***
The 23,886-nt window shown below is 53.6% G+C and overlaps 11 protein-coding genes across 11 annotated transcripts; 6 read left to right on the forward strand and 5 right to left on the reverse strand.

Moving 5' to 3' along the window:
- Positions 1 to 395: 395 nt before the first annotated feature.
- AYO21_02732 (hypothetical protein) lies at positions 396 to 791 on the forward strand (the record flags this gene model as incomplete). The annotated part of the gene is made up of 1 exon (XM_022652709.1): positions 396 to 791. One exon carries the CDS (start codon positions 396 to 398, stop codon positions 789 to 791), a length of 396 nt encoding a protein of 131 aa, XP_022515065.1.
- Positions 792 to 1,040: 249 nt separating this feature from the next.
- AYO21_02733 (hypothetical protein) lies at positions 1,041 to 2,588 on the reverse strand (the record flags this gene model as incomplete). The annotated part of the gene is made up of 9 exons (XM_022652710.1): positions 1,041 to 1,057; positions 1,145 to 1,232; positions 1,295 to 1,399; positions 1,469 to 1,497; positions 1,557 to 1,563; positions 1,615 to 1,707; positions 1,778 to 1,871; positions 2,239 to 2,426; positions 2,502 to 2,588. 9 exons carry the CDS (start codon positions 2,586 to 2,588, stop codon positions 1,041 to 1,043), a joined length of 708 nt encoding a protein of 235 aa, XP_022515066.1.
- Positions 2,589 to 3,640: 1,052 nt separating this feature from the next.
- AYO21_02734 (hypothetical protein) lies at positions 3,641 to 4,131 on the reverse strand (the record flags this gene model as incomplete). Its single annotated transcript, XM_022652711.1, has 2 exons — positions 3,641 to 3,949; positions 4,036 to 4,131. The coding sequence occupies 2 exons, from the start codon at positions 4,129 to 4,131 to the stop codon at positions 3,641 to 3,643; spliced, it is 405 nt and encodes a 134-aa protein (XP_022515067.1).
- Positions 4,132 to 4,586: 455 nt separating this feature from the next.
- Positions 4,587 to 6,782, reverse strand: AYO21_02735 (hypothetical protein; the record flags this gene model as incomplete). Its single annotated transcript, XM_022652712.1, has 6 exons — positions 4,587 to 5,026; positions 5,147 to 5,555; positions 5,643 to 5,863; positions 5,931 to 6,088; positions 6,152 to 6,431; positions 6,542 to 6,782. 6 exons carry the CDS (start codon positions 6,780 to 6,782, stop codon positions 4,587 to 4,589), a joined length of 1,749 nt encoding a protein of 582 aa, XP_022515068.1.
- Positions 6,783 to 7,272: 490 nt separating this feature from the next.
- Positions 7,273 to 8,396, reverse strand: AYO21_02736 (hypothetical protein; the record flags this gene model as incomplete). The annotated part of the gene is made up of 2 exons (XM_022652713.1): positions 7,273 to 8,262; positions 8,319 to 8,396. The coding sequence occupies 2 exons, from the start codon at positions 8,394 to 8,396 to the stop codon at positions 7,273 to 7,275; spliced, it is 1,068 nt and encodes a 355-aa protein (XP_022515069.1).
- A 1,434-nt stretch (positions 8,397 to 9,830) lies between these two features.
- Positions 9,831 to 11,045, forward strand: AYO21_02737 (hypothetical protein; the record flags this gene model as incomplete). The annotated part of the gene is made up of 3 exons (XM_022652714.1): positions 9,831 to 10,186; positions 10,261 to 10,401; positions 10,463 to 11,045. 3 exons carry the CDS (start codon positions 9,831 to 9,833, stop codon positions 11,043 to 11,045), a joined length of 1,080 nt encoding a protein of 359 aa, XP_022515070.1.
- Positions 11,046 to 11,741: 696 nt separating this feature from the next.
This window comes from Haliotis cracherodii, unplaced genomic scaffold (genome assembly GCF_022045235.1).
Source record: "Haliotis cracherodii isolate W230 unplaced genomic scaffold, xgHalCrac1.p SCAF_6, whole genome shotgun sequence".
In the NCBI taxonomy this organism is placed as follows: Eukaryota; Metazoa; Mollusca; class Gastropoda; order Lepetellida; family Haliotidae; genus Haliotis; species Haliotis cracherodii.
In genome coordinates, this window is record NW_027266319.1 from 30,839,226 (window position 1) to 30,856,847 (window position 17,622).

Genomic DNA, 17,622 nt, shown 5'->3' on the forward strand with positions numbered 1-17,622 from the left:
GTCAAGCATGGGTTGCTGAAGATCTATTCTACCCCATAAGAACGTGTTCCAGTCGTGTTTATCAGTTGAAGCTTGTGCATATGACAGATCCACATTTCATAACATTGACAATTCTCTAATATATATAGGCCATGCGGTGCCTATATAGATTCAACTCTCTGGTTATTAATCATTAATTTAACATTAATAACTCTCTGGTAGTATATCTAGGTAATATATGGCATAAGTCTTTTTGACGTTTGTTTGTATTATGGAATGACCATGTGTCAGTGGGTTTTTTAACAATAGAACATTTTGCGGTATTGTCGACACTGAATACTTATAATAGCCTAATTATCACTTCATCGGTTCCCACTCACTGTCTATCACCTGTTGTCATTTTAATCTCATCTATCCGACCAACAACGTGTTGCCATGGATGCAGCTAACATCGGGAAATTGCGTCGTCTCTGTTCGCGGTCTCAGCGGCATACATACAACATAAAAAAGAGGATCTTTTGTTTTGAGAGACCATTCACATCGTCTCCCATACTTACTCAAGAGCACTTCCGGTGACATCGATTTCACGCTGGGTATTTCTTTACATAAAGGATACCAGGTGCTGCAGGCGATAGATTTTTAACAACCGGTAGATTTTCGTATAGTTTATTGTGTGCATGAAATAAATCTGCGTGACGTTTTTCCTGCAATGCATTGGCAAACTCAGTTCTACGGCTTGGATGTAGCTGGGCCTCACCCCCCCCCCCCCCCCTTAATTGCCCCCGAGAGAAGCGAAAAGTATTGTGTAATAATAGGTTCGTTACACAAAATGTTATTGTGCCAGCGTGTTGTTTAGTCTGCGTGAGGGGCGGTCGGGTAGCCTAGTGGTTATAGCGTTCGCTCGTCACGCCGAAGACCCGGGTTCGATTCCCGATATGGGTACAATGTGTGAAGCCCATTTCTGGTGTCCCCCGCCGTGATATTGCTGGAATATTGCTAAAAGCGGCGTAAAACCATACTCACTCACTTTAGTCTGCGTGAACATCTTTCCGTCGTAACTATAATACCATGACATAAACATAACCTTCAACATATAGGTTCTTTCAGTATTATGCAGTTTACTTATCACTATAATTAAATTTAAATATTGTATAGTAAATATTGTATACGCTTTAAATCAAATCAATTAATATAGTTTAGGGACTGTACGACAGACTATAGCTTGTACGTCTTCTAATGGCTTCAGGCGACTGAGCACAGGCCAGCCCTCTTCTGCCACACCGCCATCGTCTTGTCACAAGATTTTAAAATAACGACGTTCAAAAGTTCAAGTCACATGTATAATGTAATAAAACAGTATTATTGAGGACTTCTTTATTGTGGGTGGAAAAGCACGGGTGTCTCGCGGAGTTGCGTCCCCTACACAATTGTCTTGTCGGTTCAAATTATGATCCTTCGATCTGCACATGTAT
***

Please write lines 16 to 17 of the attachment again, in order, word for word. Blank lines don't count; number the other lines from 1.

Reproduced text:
This window comes from Haliotis cracherodii, unplaced genomic scaffold (genome assembly GCF_022045235.1).
Source record: "Haliotis cracherodii isolate W230 unplaced genomic scaffold, xgHalCrac1.p SCAF_6, whole genome shotgun sequence".